The triggers on the guns are quite different. The HK VP9SK has a striker-fired trigger, the same as the Sig P365 XL. But the take-up on the trigger is semi-heavy. And then you get to a very stiff wall with just a slight bit of click before the shear breaks. And you have a fairly long reset that resets right in front of the wall. So you have just a little bit of over-travel on that reset. And then you come in to pull the trigger again with a good clean break.
The Sig P365 XL, on the other hand, has a flat base trigger, and it has fairly light take-up before you reach a little more resistance and click that you continue to feel until the trigger breaks. The Sig P365 XL has what I would consider a rolling break. And if you like a wall, the trigger on the HK VP9SK feels a little bit better. But I find the SIG P365 XL trigger to feel horrible, but shoot well. For some reason, I’m able to get pretty good grips with this trigger.
This is where the HK VP9SK clearly comes ahead of the Sig P365 XL. The Sig P365 XL has a tiny slide lock that is well-positioned for your thumb to reach. Unfortunately, it’s sharp and angular. It’s only mounted on the left side of the barrel for a right-handed shooter. It’s sufficient, but it’s not great.
The HK VP9SK on the other hand has a fairly large and well-rounded slide release. The slide release on the HK VP9SK is ever ambidextrous and it’s just fairly easy to reach with either a right hand or a left-hand thumb.
One complaint I will have about the HK VP9SK is the slide stop is inset into the frame itself. That makes it a little bit harder to reach, but it’s still easier to activate than the SIG P365 XL just due to the size and placement. It’s a win for the HK VP9SK versus the SIG P365 XL when it comes to the slide stop.
For those of you familiar with HK pistols, you know they’re known for their paddle-style magazine release. If you’re a fan of this design, HK wins this competition hands down. And I am a fan of the HK paddle-style release. You can activate the HK paddle-style magazine release with your trigger finger, your middle finger, or even your thumb.
It’s a very easy system to use with lots of options, and I like that. The SIG P365 XL has a regular old, boring push-button magazine release. It works great. Nothing to complain about, but the HK VP9SK gets some points for style.
So neither of these guns have an overly incredible magazine well. But again, the Sig P365XL is going to win out by just a slight bit. It is beveled on both sides of the magazine well. There is a little spot in the rear where you can index the magazine end. Now one thing to take into account with the Sig P365 XL is you can press the magazine release without breaking your grip on the firearm. But your palm is likely going to hang off the back of the grip.
It can stop the magazine from ejecting, so then you’ll have to rip an empty magazine out. While on the HK VP9SK, your grip has to break to activate the magazine release. So you don’t have to worry about the magazines dropping inadvertently. This is completely a training issue and something you’ll likely be able to work around.
Hands down the HK VP9SK is a much more quality filling firearm than the Sig P365 XL. The Sig P365 XL just seems like it’s built to meet a price point. While the HK doesn’t have that immediate feel. I am not a fan of the polymer used on the HK VP9SK when you compare it to the HK P30. But when you compare that polymer to the Sig P365 XL, it feels like it’s very high quality.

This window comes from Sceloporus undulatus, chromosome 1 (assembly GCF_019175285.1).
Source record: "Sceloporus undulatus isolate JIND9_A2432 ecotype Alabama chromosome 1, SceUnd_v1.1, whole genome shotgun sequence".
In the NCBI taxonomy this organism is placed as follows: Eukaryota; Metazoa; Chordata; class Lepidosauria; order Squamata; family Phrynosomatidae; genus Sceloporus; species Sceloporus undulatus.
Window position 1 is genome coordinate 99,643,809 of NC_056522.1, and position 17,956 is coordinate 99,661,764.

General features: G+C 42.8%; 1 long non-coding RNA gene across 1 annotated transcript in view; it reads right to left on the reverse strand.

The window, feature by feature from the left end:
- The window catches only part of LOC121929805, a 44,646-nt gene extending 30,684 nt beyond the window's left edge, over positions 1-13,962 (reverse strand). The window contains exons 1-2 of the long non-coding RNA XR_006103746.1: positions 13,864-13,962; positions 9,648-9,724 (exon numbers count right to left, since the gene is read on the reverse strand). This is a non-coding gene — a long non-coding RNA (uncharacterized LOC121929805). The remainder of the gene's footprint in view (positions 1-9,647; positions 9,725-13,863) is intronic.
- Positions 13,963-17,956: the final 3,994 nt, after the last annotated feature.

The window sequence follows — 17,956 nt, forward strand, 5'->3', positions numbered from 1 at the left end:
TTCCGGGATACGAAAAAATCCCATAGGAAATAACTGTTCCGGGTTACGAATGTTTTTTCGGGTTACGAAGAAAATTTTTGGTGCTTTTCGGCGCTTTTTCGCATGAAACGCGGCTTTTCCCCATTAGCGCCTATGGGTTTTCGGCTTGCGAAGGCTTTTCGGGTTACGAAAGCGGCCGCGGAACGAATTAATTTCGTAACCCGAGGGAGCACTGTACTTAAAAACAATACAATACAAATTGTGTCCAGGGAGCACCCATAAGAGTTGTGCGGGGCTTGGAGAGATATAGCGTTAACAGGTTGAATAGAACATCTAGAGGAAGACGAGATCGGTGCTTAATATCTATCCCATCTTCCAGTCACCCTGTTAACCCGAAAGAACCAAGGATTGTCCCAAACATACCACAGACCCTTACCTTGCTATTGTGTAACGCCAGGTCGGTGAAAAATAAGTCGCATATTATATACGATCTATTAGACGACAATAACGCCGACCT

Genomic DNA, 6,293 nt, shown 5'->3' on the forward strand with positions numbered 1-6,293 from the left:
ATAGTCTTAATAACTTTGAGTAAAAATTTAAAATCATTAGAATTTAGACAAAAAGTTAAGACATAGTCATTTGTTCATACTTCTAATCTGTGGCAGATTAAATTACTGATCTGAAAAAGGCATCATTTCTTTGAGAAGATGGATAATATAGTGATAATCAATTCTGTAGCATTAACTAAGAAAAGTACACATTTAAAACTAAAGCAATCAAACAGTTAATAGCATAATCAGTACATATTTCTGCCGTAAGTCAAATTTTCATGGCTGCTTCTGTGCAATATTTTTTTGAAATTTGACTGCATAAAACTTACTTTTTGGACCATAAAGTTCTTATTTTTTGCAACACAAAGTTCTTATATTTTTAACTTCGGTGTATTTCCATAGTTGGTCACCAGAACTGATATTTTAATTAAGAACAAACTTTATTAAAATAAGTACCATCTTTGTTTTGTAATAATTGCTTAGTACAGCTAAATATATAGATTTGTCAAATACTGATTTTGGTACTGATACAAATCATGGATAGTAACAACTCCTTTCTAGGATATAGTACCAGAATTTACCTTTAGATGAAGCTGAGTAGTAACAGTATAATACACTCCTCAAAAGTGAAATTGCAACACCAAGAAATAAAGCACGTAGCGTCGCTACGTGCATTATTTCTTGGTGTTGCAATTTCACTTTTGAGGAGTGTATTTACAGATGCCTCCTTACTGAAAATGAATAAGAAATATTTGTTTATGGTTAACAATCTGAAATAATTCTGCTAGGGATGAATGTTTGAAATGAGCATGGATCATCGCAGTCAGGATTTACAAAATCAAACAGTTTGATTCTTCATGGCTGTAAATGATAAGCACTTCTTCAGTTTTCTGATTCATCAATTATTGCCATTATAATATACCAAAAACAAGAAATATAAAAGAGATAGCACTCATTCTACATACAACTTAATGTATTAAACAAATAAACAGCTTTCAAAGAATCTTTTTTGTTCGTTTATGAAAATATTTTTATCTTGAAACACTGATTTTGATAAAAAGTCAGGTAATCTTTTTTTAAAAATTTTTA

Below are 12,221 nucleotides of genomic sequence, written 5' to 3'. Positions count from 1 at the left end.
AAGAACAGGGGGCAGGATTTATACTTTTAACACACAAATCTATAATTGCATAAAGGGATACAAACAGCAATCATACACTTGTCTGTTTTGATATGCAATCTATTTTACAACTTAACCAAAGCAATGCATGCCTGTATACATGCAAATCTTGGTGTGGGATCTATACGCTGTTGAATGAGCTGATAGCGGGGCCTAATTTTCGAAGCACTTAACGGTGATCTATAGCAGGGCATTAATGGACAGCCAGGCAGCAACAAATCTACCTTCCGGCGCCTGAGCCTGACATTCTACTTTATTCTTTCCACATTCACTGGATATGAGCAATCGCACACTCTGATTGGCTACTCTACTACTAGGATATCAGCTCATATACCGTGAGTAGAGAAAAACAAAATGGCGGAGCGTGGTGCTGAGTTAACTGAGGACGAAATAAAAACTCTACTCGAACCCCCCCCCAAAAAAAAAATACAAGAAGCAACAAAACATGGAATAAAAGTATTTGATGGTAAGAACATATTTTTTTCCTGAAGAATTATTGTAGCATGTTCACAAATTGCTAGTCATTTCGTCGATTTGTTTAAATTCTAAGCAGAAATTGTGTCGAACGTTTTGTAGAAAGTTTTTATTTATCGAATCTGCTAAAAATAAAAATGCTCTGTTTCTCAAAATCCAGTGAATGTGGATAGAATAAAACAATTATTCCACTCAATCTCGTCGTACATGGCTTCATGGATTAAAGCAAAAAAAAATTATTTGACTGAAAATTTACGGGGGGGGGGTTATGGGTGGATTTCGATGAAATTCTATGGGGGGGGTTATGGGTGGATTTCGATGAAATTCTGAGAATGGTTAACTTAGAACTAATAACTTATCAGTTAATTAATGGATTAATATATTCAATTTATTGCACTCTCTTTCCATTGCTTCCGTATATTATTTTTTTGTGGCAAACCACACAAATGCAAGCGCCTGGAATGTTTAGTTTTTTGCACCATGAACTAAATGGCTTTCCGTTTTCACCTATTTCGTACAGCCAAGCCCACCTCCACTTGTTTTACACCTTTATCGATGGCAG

The polymer they use on the Sig P365 XL frames just doesn’t really fill you with a lot of confidence. It feels like a consumable part while the HK VP9SK just feels a little bit better. The edges on the slide of the HK VP9SK are a lot more rounded as well. This just gives you the feeling that they put a little more time and effort into making sure the gun doesn’t have any sharp edges. That said there are no real perceivable sharp edges on the Sig P365 XL. It’s more of a look and feels thing.
Minus size, there are a lot more aftermarket options for the Sig P365 XL. The Sig P365 and Sig P365 XL are beginning to rival Glock on aftermarket options. Because of that, it’s way ahead of the HK VP9SK. You don’t really have many aftermarket options for the VP9 series. So the winner is definitely the Sig P365 XL versus the HK VP9SK.
This is really going to come down to personal preference. In my opinion, the HK VP9SK just looks kind of short and chubby. The Sig P365 XL seems much more proportional with its thin width. The slide does look a little bit longer, but I can’t really say either of these firearms are excellent looking. But in my opinion, I’m going to give a slight edge to the Sig P365 XL.
Shooting the Sig P365 XL side-by-side with the VP9SK, there’s no comparison. The Sig P365 XL just seems to shoot a little bit softer and better for me. The VP9SK has a slightly more muzzle flip due to the design and the short fat grip. It’s a real detriment, not really getting your pinky finger on the grip itself.
If the grip was extended just slightly, the gun would seem a lot more controllable than does. If you’re planning on using any extended magazines, you might give a few extra points, the HK VP9SK, but side-by-side with flush mags. The Sig P365 XL is definitely the better shooter.
MSRP on the Sig P365 is $679 and you can normally find them for $569 in stores while the HK VP9SK has an MSRP of $749 with standard 3 dot sights and $849 for night sights. The version with night sights does come with an extra magazine as well.
Street price on the HKs tends to fluctuate a lot but they tend to be $100 under MSRP. From a dollar to dollar perspective you’d be hard-pressed to find to say the better value isn’t the Sig P365 xl vs HK VP9sk. But if you want the features of the HK it may be the better value for you.
HK VP9SK Pros
- Magazine Release(cool factor)
Sig P365 XL Pros
HK VP9SK Cons
- Grip Length
Sig P365XL Cons
- Slide Stop